At the end of the Second World War, yachts that had been built by the Third Reich to train Luftwaffe pilots in navigation were commandeered by the allies and brought back to England.
About 200 of these ‘windfall’ yachts, constructed in the 1930s and with steel frames, were brought together and towed back to this country. Some were moored up in Portsmouth harbour and the larger versions used in sail training.
One, the Marabu, was placed with HMS Hornet in Gosport and sailed across the Atlantic in 1952 to take part in the Cruising Club of America’s Newport to Bermuda race.
During that year the yacht had a very successful time, taking part in many offshore events. During the winter it was altered and improved in readiness for the Bermuda race.
A larger jib was fitted and a doghouse (covered wheelhouse) was fitted for more comfort for those on watch. She was 57ft in length with a beam of 11ft.
The crew of nine was made up of serving naval personnel, who had to apply for leave through the Royal Naval Sailing Association.
Lt-Cmdr Brooks (master) and Lt Rogerson (navigator) were assisted by Capt Dunkley RM (mate) and six other serving and Royal Naval Volunteer Reserve crew members.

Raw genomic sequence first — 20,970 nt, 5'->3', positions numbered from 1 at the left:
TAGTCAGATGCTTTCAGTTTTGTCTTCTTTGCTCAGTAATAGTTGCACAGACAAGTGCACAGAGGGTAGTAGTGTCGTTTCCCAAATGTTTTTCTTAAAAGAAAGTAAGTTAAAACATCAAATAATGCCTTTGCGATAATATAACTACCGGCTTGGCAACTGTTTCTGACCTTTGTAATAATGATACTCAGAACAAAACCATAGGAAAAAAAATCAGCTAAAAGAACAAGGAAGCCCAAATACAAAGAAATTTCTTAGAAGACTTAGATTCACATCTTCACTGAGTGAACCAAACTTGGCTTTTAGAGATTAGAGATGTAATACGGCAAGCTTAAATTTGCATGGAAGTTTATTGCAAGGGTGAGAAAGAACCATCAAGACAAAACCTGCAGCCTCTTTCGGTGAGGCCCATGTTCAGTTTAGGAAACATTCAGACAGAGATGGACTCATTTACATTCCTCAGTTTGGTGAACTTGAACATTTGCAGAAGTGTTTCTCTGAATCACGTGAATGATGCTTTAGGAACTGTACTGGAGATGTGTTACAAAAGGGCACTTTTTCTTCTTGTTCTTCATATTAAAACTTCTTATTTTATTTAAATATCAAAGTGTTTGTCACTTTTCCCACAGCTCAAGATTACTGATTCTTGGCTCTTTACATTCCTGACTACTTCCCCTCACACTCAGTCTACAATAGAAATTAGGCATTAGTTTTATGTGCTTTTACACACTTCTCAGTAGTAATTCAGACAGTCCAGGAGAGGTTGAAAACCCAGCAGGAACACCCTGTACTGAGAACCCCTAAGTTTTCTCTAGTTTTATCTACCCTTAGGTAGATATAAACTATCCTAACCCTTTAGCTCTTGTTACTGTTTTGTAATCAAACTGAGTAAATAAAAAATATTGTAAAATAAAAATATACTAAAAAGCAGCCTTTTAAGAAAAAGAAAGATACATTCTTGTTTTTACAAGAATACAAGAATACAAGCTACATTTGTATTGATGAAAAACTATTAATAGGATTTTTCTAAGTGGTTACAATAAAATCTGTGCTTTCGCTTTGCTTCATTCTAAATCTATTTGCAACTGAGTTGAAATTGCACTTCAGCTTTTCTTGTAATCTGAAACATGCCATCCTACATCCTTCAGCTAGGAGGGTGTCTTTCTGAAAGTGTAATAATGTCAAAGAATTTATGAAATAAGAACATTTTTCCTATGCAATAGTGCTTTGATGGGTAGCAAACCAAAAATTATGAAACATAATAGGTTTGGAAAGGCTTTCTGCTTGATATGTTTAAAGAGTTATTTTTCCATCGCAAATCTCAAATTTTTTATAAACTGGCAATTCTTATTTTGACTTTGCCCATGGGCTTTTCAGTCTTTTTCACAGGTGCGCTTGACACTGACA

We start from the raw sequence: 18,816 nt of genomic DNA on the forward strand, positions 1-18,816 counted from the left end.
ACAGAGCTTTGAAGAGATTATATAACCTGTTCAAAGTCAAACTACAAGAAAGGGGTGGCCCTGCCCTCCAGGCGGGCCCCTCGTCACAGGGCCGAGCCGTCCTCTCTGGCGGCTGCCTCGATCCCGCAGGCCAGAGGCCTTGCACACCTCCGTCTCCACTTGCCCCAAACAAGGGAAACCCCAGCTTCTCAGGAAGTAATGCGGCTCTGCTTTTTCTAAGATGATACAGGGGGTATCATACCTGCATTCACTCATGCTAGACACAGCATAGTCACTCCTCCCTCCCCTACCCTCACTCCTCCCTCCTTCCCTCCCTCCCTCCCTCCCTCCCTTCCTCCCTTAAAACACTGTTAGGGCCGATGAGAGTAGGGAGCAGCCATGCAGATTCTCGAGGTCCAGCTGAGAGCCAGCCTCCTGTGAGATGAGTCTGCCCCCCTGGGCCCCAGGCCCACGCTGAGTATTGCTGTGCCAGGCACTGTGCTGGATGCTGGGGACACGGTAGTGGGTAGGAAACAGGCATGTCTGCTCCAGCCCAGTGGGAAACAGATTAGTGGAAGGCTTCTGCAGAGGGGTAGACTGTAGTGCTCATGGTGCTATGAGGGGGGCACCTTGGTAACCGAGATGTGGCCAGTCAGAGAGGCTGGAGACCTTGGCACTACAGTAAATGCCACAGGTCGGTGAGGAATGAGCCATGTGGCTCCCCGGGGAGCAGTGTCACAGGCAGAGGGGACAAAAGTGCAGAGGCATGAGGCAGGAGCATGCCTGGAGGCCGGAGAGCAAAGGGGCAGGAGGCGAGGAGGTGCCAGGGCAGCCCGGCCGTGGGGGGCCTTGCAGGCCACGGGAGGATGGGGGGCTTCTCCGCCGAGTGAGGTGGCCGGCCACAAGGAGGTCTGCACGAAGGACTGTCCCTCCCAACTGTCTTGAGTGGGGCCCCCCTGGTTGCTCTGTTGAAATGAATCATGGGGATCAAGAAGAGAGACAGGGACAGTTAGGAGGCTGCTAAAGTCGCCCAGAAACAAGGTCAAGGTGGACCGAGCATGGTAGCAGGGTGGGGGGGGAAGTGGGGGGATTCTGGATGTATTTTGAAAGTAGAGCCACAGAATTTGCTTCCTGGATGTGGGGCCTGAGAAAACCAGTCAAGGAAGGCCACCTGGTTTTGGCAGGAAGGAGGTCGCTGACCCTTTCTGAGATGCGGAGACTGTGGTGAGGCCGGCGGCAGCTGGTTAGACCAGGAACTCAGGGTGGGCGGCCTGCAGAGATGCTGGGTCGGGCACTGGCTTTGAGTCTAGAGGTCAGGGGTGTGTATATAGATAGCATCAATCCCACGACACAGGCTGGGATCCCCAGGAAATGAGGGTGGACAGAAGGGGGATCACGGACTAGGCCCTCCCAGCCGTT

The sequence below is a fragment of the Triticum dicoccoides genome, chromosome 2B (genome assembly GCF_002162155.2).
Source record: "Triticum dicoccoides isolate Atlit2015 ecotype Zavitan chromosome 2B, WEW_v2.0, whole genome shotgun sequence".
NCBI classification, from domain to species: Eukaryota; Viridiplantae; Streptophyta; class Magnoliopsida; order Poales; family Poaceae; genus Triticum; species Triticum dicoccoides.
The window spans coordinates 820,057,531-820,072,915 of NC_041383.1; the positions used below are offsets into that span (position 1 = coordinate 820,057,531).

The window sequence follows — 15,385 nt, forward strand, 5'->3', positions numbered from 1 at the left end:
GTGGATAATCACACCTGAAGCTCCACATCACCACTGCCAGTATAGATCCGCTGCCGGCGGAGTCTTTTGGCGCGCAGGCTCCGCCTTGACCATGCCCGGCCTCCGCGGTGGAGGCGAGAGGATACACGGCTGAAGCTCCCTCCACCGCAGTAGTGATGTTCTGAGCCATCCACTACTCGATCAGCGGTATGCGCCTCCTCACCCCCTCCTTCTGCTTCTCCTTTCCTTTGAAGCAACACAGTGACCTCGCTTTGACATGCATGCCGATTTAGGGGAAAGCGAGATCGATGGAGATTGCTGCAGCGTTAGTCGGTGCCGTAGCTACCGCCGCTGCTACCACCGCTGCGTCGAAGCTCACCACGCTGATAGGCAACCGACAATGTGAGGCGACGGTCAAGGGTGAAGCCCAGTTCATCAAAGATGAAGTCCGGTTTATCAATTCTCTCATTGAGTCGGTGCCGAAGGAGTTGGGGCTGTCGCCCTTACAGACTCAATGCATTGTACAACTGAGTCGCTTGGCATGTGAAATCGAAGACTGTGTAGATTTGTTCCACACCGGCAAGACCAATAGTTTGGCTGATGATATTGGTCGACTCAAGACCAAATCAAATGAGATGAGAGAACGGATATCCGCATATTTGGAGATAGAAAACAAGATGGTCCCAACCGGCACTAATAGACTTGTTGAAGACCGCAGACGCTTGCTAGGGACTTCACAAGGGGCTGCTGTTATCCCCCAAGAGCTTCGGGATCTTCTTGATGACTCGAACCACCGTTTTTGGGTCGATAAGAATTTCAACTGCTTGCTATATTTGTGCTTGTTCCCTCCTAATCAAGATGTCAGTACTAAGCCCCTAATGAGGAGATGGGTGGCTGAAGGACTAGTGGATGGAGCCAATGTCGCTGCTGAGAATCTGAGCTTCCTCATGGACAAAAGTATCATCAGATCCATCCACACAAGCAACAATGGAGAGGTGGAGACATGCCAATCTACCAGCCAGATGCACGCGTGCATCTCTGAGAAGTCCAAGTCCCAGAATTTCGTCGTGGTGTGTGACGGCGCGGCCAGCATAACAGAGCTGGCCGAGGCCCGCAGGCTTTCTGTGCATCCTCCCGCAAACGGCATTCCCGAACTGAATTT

The cost of the trip, estimated at £1,300 (£30,000 in today’s money) was financed in several ways. The Treasury declined to assist, so each member of the crew gave a month’s pay. Other donations were brought in by subscription, from naval messes, welfare committees and a small grant from the Royal Naval Sailing Association. Sponsorship for the race was by the Coastal Forces Sailing Club.
So, did they make it across the Atlantic in one piece and win the Bermuda race? I am sure someone will know. And what became of the Marabu?
Well, I can tell you that she was sold off by the navy in 1977 and she is now high and dry at Ipswich Yacht Marina at Shotley. Before being dug out, this was the HMS Ganges sports field.
One of her crew was Roger Neville, who became Sir Roger and was chief executive of the Sun Alliance Insurance Group.